Here’s more bad news for jobs.
According to this morning’s trade report, the advanced technology trade deficit widened to $18.2 billion in the third quarter, up from $12.9 billion in the second quarter of 2009 (advanced technology products include 10 categories, such as information and communications, biotechnology, and aerospace).
The third quarter ATP deficit, at $18.2 billion, was just below the $18.9 billion of a year ago. I believe that was the record, though, I’m not 100% sure.
Nevertheless, the widening of the ATP trade deficit is not good news for U.S. production jobs, since it means that even as demand for innovative products recovers, the production benefits are primarily being felt overseas. Employment in the computer and electronic products industry, for example, fell at a 10% annual rate in the third quarter.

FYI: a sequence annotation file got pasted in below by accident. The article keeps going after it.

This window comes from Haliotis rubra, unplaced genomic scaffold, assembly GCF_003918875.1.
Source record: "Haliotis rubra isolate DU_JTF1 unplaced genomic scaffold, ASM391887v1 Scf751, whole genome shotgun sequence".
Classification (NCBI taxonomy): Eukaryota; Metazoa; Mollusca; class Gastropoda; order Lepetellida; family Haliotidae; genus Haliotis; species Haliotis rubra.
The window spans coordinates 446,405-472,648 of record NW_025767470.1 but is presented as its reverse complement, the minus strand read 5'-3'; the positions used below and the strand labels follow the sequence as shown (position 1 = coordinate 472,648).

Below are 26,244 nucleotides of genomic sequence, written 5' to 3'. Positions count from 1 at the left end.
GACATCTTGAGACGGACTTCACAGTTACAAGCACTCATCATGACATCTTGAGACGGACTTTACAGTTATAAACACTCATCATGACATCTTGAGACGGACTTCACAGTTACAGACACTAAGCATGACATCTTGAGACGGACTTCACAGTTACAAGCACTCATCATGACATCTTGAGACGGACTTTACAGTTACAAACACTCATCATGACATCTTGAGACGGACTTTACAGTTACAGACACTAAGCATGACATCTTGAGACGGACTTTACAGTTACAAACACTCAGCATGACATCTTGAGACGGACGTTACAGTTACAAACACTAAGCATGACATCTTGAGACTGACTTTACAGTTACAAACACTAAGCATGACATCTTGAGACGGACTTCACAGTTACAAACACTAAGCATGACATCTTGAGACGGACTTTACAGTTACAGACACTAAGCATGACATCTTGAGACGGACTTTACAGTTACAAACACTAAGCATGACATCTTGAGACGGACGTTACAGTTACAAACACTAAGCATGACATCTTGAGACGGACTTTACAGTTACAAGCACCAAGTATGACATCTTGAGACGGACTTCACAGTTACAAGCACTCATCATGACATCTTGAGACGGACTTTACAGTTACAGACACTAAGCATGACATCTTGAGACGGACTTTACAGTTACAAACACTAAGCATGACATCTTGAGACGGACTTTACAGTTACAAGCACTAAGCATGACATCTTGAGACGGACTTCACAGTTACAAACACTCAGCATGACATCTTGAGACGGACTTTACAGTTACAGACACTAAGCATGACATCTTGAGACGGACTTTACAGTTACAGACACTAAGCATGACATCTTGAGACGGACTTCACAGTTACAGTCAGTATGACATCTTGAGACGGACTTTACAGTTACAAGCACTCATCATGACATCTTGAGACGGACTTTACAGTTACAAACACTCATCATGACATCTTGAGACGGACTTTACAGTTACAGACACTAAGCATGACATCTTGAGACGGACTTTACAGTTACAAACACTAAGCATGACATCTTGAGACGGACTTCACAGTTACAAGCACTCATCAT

What about royalties and license fees to produce the new technology—doesn’t the U.S. benefit from that? The total trade surplus in royalties and license fees was $14.4 billion in the third quarter, smaller in magnitude than the advanced trade deficit. Given that royalties and license fees include movies and tv shows as well, it’s likely that the amount of revenue from licensing the overseas production of advanced technology products was actually substantially less.